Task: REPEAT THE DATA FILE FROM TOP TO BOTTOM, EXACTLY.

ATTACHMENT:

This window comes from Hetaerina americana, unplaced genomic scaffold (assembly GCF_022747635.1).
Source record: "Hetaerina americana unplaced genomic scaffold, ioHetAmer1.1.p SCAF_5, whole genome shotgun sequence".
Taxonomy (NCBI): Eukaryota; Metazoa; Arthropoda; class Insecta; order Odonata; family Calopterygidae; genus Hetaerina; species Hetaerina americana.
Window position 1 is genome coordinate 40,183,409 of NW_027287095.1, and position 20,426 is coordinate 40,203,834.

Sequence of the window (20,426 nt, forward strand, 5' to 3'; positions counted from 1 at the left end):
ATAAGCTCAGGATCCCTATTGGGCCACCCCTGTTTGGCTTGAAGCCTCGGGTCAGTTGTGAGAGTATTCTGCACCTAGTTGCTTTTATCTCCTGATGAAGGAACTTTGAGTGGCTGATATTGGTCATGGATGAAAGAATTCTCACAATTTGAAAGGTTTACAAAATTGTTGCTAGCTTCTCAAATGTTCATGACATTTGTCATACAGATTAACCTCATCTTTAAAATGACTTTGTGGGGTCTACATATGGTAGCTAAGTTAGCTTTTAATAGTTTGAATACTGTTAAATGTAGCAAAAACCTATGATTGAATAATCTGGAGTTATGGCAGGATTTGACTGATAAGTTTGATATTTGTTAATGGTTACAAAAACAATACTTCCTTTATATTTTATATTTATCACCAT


This window comes from Hetaerina americana, unplaced genomic scaffold (assembly GCF_022747635.1).
Source record: "Hetaerina americana unplaced genomic scaffold, ioHetAmer1.1.p SCAF_5, whole genome shotgun sequence".
Taxonomy (NCBI): Eukaryota; Metazoa; Arthropoda; class Insecta; order Odonata; family Calopterygidae; genus Hetaerina; species Hetaerina americana.
Window position 1 is genome coordinate 40,183,409 of NW_027287095.1, and position 20,426 is coordinate 40,203,834.

Sequence of the window (20,426 nt, forward strand, 5' to 3'; positions counted from 1 at the left end):
ATAAGCTCAGGATCCCTATTGGGCCACCCCTGTTTGGCTTGAAGCCTCGGGTCAGTTGTGAGAGTATTCTGCACCTAGTTGCTTTTATCTCCTGATGAAGGAACTTTGAGTGGCTGATATTGGTCATGGATGAAAGAATTCTCACAATTTGAAAGGTTTACAAAATTGTTGCTAGCTTCTCAAATGTTCATGACATTTGTCATACAGATTAACCTCATCTTTAAAATGACTTTGTGGGGTCTACATATGGTAGCTAAGTTAGCTTTTAATAGTTTGAATACTGTTAAATGTAGCAAAAACCTATGATTGAATAATCTGGAGTTATGGCAGGATTTGACTGATAAGTTTGATATTTGTTAATGGTTACAAAAACAATACTTCCTTTATATTTTATATTTATCACCAT